NEW YORK — A victory in a Bellwether House district in Hudson Valley gives Democrats new hope ahead of the daunting 2022 midterm elections and raises questions for Republicans anticipating a “red wave” this fall.
Democrat Pat Ryan won the hotly contested special election on Tuesday, beating Republican Marc Molinaro, NBC News predicted.
The outcome reveals the power of Democratic coverage on abortion: Ryan had put the Supreme Court’s overthrow of Roe v. Wade at the center of trying to get his party’s voters to the polls, using his military service to argue that fighting for American freedom means protecting reproductive rights.
It was contrasted with the Republican message, carried by Molinaro, that the election is a referendum on President Joe Biden, economic pain from inflation and crime. Molinaro ran as a check on “one-party rule” by Democrats in Washington, which Republicans have long viewed as a winning pitch. On Tuesday morning, Molinaro insisted voters to appear and “send a message to Washington”.
It wasn’t enough.
The Hudson Valley district has been tracking the national vote for years — it voted by about 2 points for Joe Biden in 2020 after voting for Donald Trump and Barack Obama in their successful presidential campaigns. It was a Republican-occupied House district until it went to Democrats in the 2018 golf election.
In 2010 or 2014—the last two midterm elections when a Democrat held the White House—Democratic candidates probably wouldn’t have stood a chance in this district. Ryan overcame the headwind and won.
“Choice was on the ballot. Freedom was at stake, and tonight choice and freedom won,” Ryan said Tuesday night, proclaiming the victory.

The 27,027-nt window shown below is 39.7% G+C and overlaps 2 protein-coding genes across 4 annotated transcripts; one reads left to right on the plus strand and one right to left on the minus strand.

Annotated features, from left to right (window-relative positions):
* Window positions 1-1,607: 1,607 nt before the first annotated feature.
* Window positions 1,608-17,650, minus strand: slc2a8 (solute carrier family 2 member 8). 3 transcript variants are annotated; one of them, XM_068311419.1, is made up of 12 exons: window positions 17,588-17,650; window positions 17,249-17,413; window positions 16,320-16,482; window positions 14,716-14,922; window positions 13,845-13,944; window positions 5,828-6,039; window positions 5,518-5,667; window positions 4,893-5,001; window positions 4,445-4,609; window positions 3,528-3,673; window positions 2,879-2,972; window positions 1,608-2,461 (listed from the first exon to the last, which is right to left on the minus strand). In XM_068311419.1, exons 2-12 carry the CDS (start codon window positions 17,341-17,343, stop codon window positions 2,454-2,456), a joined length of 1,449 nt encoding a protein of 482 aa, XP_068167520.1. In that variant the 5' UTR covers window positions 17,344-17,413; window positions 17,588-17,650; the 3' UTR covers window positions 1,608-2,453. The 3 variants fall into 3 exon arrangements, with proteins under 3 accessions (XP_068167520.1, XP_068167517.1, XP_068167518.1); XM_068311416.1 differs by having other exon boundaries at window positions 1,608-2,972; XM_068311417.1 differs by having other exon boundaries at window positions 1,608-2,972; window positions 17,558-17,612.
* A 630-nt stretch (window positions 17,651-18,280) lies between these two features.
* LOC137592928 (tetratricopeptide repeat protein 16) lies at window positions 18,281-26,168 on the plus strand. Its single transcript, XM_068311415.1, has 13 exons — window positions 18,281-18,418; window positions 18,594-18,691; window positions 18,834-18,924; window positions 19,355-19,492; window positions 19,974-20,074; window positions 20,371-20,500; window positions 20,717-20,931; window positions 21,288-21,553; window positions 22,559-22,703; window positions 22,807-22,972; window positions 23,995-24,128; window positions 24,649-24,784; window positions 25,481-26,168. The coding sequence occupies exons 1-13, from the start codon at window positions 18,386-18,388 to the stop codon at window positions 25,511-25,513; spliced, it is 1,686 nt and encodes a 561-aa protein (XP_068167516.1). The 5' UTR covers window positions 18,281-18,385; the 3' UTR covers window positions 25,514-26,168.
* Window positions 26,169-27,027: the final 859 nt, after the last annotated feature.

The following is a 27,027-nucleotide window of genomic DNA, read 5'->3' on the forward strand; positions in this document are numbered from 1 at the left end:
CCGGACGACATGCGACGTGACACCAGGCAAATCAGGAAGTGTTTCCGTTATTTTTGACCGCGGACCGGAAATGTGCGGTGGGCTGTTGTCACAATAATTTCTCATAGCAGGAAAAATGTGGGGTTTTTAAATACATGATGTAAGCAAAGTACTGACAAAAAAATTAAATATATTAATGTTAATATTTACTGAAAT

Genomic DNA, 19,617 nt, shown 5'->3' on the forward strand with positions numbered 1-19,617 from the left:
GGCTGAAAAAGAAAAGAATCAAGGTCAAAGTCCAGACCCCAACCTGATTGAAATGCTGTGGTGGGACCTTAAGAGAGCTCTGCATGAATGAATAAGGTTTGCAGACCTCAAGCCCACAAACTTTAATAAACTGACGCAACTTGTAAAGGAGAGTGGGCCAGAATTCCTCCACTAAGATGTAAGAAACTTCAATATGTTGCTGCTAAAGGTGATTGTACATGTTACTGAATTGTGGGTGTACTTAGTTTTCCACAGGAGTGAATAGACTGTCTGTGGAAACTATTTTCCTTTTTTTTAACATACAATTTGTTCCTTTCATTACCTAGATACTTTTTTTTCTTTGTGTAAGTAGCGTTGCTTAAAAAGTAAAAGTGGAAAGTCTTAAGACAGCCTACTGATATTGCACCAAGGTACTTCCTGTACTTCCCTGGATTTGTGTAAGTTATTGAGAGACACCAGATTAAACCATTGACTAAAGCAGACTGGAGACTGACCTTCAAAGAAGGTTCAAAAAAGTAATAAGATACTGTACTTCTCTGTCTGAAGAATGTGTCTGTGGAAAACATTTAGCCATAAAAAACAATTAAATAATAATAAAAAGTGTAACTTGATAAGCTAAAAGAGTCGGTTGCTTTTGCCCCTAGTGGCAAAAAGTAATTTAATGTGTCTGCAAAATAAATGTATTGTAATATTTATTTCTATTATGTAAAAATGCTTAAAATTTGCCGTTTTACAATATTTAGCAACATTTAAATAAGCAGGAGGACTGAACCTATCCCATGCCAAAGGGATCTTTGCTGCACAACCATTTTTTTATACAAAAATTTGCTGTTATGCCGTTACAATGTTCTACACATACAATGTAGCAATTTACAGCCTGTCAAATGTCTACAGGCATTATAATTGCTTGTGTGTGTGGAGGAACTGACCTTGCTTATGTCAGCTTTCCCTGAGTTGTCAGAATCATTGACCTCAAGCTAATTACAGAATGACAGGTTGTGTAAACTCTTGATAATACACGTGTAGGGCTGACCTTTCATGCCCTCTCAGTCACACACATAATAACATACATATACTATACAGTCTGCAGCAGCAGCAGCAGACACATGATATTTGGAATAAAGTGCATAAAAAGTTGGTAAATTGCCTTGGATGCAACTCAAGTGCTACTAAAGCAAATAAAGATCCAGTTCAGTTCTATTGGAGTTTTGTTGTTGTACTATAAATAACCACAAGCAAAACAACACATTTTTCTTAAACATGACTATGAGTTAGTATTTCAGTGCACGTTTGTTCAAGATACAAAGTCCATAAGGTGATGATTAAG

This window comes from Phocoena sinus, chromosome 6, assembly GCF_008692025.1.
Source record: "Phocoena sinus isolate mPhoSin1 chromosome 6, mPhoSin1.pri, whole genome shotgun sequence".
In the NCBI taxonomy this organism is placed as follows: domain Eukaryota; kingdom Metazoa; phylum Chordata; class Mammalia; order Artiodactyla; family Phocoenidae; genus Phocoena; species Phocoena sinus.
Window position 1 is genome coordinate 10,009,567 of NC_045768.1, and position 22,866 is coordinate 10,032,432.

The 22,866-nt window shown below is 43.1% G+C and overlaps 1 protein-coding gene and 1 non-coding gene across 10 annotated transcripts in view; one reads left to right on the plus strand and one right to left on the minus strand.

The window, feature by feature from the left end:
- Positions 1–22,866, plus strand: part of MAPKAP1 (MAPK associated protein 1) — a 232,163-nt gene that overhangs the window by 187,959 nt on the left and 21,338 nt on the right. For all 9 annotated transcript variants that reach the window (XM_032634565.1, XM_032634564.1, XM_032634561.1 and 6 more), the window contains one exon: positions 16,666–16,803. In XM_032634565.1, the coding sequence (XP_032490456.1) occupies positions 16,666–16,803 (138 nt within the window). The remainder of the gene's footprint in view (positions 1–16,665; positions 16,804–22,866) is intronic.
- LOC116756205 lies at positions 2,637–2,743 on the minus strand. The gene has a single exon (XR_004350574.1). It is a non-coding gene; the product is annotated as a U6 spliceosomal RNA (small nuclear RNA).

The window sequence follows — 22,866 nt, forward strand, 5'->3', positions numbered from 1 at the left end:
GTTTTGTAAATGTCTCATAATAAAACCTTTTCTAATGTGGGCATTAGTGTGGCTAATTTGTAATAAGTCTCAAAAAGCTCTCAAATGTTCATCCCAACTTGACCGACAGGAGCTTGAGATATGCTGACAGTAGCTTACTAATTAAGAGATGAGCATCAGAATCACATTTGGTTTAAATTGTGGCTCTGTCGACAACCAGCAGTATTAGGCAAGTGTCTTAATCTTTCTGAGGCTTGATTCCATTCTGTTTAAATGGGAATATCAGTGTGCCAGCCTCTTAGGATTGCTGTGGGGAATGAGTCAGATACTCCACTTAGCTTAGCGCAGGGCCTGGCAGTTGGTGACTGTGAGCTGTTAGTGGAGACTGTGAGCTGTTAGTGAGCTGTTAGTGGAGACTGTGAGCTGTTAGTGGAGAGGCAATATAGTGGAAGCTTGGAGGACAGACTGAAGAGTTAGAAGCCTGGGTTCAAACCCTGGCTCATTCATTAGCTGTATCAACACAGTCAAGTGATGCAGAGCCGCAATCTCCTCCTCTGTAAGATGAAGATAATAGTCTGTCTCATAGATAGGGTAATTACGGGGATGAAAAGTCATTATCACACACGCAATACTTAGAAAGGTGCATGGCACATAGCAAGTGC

The Molinaro campaign did not immediately respond to the result on Tuesday evening and did not respond to messages asking for comment. Ryan will serve for the last few months from the seat vacated by Democrat Antonio Delgado to become New York’s lieutenant governor, before going on November 8 for a full term in a neighboring district.
Before Election Day, strategists from both parties had downplayed their chances of winning. Democrats were concerned about Republican spending and the tendency of many Liberal voters to sit out when their party heads the White House. GOP staff noted that the special election coincides with a primary day in a blue state where Democrats typically show up in greater numbers due to more competitive competition within the party.
If Ryan’s performance on Tuesday is repeated by Democratic candidates this fall, it means control of Congress is still up for grabs. Republicans need only a handful of seats to flip the House majority, and a net gain of one seat to win the Senate.
In a statement congratulating Ryan, Sean Patrick Maloney, chairman of the Democratic Congressional Campaign Committee, said his victory “sends a clear signal that voters are fighting back against Republicans’ extreme attacks on abortion rights.”
“I am delighted to welcome Pat to Congress where I know he will continue to be a champion for the Hudson Valley,” he said in a statement. “Republicans can say goodbye to their ‘Red Wave’ as voters are clearly moving forward to elect a pro-choice majority in Congress in November.”
Dasha Burns contributed.